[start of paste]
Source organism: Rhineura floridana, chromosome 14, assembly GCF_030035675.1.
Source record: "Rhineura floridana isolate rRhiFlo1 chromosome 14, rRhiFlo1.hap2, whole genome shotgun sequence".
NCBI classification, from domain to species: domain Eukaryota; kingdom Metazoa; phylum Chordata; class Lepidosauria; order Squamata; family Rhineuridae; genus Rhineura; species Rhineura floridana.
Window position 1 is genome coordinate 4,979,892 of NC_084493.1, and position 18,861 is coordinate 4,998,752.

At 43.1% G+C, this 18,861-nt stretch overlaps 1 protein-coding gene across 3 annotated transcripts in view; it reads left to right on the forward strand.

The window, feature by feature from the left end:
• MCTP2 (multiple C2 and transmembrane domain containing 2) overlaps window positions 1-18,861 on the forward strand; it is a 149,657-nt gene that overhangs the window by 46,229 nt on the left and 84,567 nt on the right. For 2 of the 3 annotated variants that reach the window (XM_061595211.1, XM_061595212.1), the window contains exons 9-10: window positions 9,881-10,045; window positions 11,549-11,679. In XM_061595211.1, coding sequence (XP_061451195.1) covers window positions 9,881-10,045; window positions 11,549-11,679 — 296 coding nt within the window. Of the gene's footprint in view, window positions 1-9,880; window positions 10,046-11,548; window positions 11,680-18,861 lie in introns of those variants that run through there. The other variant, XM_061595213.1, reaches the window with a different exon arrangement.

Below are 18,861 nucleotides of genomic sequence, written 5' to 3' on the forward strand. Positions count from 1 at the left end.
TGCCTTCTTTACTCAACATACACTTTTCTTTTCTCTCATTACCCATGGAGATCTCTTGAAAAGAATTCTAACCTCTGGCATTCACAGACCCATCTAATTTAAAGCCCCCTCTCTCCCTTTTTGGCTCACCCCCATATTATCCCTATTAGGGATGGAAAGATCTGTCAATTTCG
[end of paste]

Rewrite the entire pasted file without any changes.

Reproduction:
Source organism: Rhineura floridana, chromosome 14, assembly GCF_030035675.1.
Source record: "Rhineura floridana isolate rRhiFlo1 chromosome 14, rRhiFlo1.hap2, whole genome shotgun sequence".
NCBI classification, from domain to species: domain Eukaryota; kingdom Metazoa; phylum Chordata; class Lepidosauria; order Squamata; family Rhineuridae; genus Rhineura; species Rhineura floridana.
Window position 1 is genome coordinate 4,979,892 of NC_084493.1, and position 18,861 is coordinate 4,998,752.

At 43.1% G+C, this 18,861-nt stretch overlaps 1 protein-coding gene across 3 annotated transcripts in view; it reads left to right on the forward strand.

The window, feature by feature from the left end:
• MCTP2 (multiple C2 and transmembrane domain containing 2) overlaps window positions 1-18,861 on the forward strand; it is a 149,657-nt gene that overhangs the window by 46,229 nt on the left and 84,567 nt on the right. For 2 of the 3 annotated variants that reach the window (XM_061595211.1, XM_061595212.1), the window contains exons 9-10: window positions 9,881-10,045; window positions 11,549-11,679. In XM_061595211.1, coding sequence (XP_061451195.1) covers window positions 9,881-10,045; window positions 11,549-11,679 — 296 coding nt within the window. Of the gene's footprint in view, window positions 1-9,880; window positions 10,046-11,548; window positions 11,680-18,861 lie in introns of those variants that run through there. The other variant, XM_061595213.1, reaches the window with a different exon arrangement.

Below are 18,861 nucleotides of genomic sequence, written 5' to 3' on the forward strand. Positions count from 1 at the left end.
TGCCTTCTTTACTCAACATACACTTTTCTTTTCTCTCATTACCCATGGAGATCTCTTGAAAAGAATTCTAACCTCTGGCATTCACAGACCCATCTAATTTAAAGCCCCCTCTCTCCCTTTTTGGCTCACCCCCATATTATCCCTATTAGGGATGGAAAGATCTGTCAATTTCG